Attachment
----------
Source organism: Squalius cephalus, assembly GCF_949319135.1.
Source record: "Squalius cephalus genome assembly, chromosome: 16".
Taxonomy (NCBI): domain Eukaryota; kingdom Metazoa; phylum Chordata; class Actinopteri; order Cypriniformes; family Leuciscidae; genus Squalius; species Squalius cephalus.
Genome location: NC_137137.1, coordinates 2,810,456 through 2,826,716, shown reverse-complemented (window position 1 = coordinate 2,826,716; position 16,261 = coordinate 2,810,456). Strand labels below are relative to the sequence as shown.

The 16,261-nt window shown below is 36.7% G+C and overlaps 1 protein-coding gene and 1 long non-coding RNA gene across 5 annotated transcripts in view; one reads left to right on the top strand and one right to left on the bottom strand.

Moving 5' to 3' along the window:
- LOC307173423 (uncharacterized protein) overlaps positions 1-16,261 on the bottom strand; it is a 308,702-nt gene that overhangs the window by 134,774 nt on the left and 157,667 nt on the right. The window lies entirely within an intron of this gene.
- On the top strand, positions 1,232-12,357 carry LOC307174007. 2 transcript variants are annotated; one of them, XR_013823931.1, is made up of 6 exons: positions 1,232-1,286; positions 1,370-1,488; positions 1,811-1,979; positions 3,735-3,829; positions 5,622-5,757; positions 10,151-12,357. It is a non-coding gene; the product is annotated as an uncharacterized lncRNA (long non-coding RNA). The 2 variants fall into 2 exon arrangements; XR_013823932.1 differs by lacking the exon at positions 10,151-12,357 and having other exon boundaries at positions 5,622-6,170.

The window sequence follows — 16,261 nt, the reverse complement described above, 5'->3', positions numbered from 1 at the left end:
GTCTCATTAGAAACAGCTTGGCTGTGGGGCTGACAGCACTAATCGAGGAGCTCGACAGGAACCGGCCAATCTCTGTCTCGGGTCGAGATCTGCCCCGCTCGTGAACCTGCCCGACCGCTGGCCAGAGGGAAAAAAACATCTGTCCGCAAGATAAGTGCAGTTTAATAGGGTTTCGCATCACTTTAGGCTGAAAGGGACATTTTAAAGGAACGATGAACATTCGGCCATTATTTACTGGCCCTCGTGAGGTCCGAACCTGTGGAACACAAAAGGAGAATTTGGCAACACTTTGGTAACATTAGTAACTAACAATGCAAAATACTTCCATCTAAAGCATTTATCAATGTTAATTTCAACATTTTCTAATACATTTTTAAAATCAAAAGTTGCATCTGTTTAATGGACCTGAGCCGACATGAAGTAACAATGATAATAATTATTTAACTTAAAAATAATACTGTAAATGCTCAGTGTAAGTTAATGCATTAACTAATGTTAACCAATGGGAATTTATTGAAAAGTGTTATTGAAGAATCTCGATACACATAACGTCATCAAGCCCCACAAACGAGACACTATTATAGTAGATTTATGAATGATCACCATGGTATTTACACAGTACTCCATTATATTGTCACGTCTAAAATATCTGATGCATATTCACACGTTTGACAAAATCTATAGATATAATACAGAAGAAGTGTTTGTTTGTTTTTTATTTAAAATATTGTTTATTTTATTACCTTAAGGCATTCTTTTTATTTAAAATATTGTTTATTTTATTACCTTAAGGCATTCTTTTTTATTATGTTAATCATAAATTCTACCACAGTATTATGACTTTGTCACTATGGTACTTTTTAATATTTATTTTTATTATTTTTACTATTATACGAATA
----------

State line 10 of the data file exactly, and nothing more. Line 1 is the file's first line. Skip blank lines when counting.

GTCTCATTAGAAACAGCTTGGCTGTGGGGCTGACAGCACTAATCGAGGAGCTCGACAGGAACCGGCCAATCTCTGTCTCGGGTCGAGATCTGCCCCGCTCGTGAACCTGCCCGACCGCTGGCCAGAGGGAAAAAAACATCTGTCCGCAAGATAAGTGCAGTTTAATAGGGTTTCGCATCACTTTAGGCTGAAAGGGACATTTTAAAGGAACGATGAACATTCGGCCATTATTTACTGGCCCTCGTGAGGTCCGAACCTGTGGAACACAAAAGGAGAATTTGGCAACACTTTGGTAACATTAGTAACTAACAATGCAAAATACTTCCATCTAAAGCATTTATCAATGTTAATTTCAACATTTTCTAATACATTTTTAAAATCAAAAGTTGCATCTGTTTAATGGACCTGAGCCGACATGAAGTAACAATGATAATAATTATTTAACTTAAAAATAATACTGTAAATGCTCAGTGTAAGTTAATGCATTAACTAATGTTAACCAATGGGAATTTATTGAAAAGTGTTATTGAAGAATCTCGATACACATAACGTCATCAAGCCCCACAAACGAGACACTATTATAGTAGATTTATGAATGATCACCATGGTATTTACACAGTACTCCATTATATTGTCACGTCTAAAATATCTGATGCATATTCACACGTTTGACAAAATCTATAGATATAATACAGAAGAAGTGTTTGTTTGTTTTTTATTTAAAATATTGTTTATTTTATTACCTTAAGGCATTCTTTTTATTTAAAATATTGTTTATTTTATTACCTTAAGGCATTCTTTTTTATTATGTTAATCATAAATTCTACCACAGTATTATGACTTTGTCACTATGGTACTTTTTAATATTTATTTTTATTATTTTTACTATTATACGAATA